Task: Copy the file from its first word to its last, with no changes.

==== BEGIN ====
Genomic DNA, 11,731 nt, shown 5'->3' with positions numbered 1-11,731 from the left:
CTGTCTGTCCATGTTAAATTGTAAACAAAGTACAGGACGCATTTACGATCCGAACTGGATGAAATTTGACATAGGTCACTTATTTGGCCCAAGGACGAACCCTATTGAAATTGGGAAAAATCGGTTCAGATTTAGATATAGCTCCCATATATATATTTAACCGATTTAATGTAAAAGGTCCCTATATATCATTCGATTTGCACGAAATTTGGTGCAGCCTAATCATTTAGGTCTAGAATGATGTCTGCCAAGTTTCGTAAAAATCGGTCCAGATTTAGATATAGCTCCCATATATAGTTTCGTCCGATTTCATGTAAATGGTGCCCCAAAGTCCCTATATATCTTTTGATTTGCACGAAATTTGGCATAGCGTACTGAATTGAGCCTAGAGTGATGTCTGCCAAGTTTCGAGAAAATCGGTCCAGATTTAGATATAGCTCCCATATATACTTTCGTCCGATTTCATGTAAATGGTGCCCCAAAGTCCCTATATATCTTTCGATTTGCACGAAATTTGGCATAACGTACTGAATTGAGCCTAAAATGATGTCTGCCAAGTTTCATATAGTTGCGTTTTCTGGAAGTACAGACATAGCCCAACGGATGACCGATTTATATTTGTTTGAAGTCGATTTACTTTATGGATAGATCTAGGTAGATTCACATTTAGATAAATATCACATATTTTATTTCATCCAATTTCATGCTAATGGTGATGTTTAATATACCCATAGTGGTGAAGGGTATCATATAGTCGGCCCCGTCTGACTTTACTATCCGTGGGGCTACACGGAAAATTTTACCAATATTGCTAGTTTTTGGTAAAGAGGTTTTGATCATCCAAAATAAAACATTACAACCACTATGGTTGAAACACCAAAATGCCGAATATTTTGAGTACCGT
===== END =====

Genomic DNA, 11,731 nt, shown 5'->3' with positions numbered 1-11,731 from the left:
CTGTCTGTCCATGTTAAATTGTAAACAAAGTACAGGACGCATTTACGATCCGAACTGGATGAAATTTGACATAGGTCACTTATTTGGCCCAAGGACGAACCCTATTGAAATTGGGAAAAATCGGTTCAGATTTAGATATAGCTCCCATATATATATTTAACCGATTTAATGTAAAAGGTCCCTATATATCATTCGATTTGCACGAAATTTGGTGCAGCCTAATCATTTAGGTCTAGAATGATGTCTGCCAAGTTTCGTAAAAATCGGTCCAGATTTAGATATAGCTCCCATATATAGTTTCGTCCGATTTCATGTAAATGGTGCCCCAAAGTCCCTATATATCTTTTGATTTGCACGAAATTTGGCATAGCGTACTGAATTGAGCCTAGAGTGATGTCTGCCAAGTTTCGAGAAAATCGGTCCAGATTTAGATATAGCTCCCATATATACTTTCGTCCGATTTCATGTAAATGGTGCCCCAAAGTCCCTATATATCTTTCGATTTGCACGAAATTTGGCATAACGTACTGAATTGAGCCTAAAATGATGTCTGCCAAGTTTCATATAGTTGCGTTTTCTGGAAGTACAGACATAGCCCAACGGATGACCGATTTATATTTGTTTGAAGTCGATTTACTTTATGGATAGATCTAGGTAGATTCACATTTAGATAAATATCACATATTTTATTTCATCCAATTTCATGCTAATGGTGATGTTTAATATACCCATAGTGGTGAAGGGTATCATATAGTCGGCCCCGTCTGACTTTACTATCCGTGGGGCTACACGGAAAATTTTACCAATATTGCTAGTTTTTGGTAAAGAGGTTTTGATCATCCAAAATAAAACATTACAACCACTATGGTTGAAACACCAAAATGCCGAATATTTTGAGTACCGT